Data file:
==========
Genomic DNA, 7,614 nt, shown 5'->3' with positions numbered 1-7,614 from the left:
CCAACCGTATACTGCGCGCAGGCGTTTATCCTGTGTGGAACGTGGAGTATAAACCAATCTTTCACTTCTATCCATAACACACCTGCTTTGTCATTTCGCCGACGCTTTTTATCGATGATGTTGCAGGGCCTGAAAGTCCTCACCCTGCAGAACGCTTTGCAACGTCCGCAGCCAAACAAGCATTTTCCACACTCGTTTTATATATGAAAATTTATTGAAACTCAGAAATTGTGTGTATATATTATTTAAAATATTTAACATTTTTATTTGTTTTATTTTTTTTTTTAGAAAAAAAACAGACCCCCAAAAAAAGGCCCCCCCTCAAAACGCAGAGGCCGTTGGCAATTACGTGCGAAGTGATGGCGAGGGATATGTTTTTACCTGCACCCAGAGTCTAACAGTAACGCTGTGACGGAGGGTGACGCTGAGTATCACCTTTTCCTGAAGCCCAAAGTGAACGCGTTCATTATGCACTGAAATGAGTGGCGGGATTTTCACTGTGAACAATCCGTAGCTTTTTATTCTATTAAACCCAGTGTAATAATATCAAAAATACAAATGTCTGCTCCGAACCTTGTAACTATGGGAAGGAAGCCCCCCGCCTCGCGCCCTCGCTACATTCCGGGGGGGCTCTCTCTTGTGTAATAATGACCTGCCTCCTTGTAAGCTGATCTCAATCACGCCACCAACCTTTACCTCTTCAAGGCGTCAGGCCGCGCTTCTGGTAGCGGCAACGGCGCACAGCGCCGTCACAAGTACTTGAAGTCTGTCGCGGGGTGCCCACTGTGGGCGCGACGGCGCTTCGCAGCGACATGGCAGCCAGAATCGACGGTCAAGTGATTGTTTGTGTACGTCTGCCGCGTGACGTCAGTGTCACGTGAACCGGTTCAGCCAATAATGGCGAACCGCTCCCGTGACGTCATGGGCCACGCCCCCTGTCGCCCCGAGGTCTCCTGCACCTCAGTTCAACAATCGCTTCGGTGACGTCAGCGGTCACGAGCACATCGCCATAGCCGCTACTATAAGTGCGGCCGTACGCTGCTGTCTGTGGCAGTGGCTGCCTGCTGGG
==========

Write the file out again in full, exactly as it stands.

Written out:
Genomic DNA, 7,614 nt, shown 5'->3' with positions numbered 1-7,614 from the left:
CCAACCGTATACTGCGCGCAGGCGTTTATCCTGTGTGGAACGTGGAGTATAAACCAATCTTTCACTTCTATCCATAACACACCTGCTTTGTCATTTCGCCGACGCTTTTTATCGATGATGTTGCAGGGCCTGAAAGTCCTCACCCTGCAGAACGCTTTGCAACGTCCGCAGCCAAACAAGCATTTTCCACACTCGTTTTATATATGAAAATTTATTGAAACTCAGAAATTGTGTGTATATATTATTTAAAATATTTAACATTTTTATTTGTTTTATTTTTTTTTTTAGAAAAAAAACAGACCCCCAAAAAAAGGCCCCCCCTCAAAACGCAGAGGCCGTTGGCAATTACGTGCGAAGTGATGGCGAGGGATATGTTTTTACCTGCACCCAGAGTCTAACAGTAACGCTGTGACGGAGGGTGACGCTGAGTATCACCTTTTCCTGAAGCCCAAAGTGAACGCGTTCATTATGCACTGAAATGAGTGGCGGGATTTTCACTGTGAACAATCCGTAGCTTTTTATTCTATTAAACCCAGTGTAATAATATCAAAAATACAAATGTCTGCTCCGAACCTTGTAACTATGGGAAGGAAGCCCCCCGCCTCGCGCCCTCGCTACATTCCGGGGGGGCTCTCTCTTGTGTAATAATGACCTGCCTCCTTGTAAGCTGATCTCAATCACGCCACCAACCTTTACCTCTTCAAGGCGTCAGGCCGCGCTTCTGGTAGCGGCAACGGCGCACAGCGCCGTCACAAGTACTTGAAGTCTGTCGCGGGGTGCCCACTGTGGGCGCGACGGCGCTTCGCAGCGACATGGCAGCCAGAATCGACGGTCAAGTGATTGTTTGTGTACGTCTGCCGCGTGACGTCAGTGTCACGTGAACCGGTTCAGCCAATAATGGCGAACCGCTCCCGTGACGTCATGGGCCACGCCCCCTGTCGCCCCGAGGTCTCCTGCACCTCAGTTCAACAATCGCTTCGGTGACGTCAGCGGTCACGAGCACATCGCCATAGCCGCTACTATAAGTGCGGCCGTACGCTGCTGTCTGTGGCAGTGGCTGCCTGCTGGG